This gives us the answer of what the largest palindrome is based on the multiplication of two 3-digit numbers. But it doesn't tell us which two numbers will produce the product. How can we find that?

It turns out that we have all of the information in our original method, we just don't hang onto it. Instead of returning an integer with the multiplication result, we'll return a tuple that contains the result and both operands.

Tuple in the Map
Let's start wit the "map" functions. instead of returning just "x * y", we'll return that, plus the values "x" and "y":

Now we have the result (such as "124000") and the operands that make up that number ("100" and "124").

Tuple in the Filter
We'll have to update the filter as well. For this we'll use a bit of pattern matching:

Notice that the function inside our filter now takes a tuple with three elements: a, b, and c. We just care about the "a" value here (the result), and that's the value we pass to "isPalindrome".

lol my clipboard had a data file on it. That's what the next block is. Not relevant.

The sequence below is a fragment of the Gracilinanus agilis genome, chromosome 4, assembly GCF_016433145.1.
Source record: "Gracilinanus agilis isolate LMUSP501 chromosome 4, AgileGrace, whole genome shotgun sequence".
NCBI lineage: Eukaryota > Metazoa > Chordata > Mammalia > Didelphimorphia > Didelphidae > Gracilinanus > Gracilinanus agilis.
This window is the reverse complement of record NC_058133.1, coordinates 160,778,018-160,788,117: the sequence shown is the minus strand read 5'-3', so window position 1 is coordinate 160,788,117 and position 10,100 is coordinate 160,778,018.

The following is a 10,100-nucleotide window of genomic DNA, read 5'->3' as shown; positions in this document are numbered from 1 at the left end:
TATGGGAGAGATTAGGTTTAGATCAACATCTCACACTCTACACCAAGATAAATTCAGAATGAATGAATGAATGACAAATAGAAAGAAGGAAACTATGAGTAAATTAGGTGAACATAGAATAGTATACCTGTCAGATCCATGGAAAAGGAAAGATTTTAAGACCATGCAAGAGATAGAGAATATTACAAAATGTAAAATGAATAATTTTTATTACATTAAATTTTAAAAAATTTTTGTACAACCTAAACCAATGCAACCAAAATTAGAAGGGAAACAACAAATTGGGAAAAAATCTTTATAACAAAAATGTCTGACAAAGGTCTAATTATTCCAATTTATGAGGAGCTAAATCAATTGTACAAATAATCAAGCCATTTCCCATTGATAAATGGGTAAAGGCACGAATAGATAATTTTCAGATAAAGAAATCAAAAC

And when we look at the output, we see that the results are all palindromes: 10201, 11211, 12221, etc.).

Tuple in the Max
We'll also need to use the tuple when we look for the maximum value. For this, we'll swap out "max" for "maxBy":

We can't simply use "max" because our tuple doesn't have a clearly defined way to compare it to other tuples. If we use "maxBy", we pass in a function for calculating the maximum value. In this case, we use pattern matching on our tuple and pick out the "a" value (our multiplication result).

Since the entire tuple is returned, we can see all of the values in the output. Our palindrome result is "906609" and we get this by multiplying "913" and "993". (Feel free to verify the multiplication if you don't trust me.)

If we check the timing, this takes a little over 1 second to complete. I'm okay with that performance in this case. There is probably a way to get it to run faster by using some math tricks.

Combining Two Functions
This looks like quite a few steps. I did a bit of exploration of the "List" functions to see if there was some way to combine these steps.

In doing so, I ran across the "collect" function. Let's compare the old and new function calls: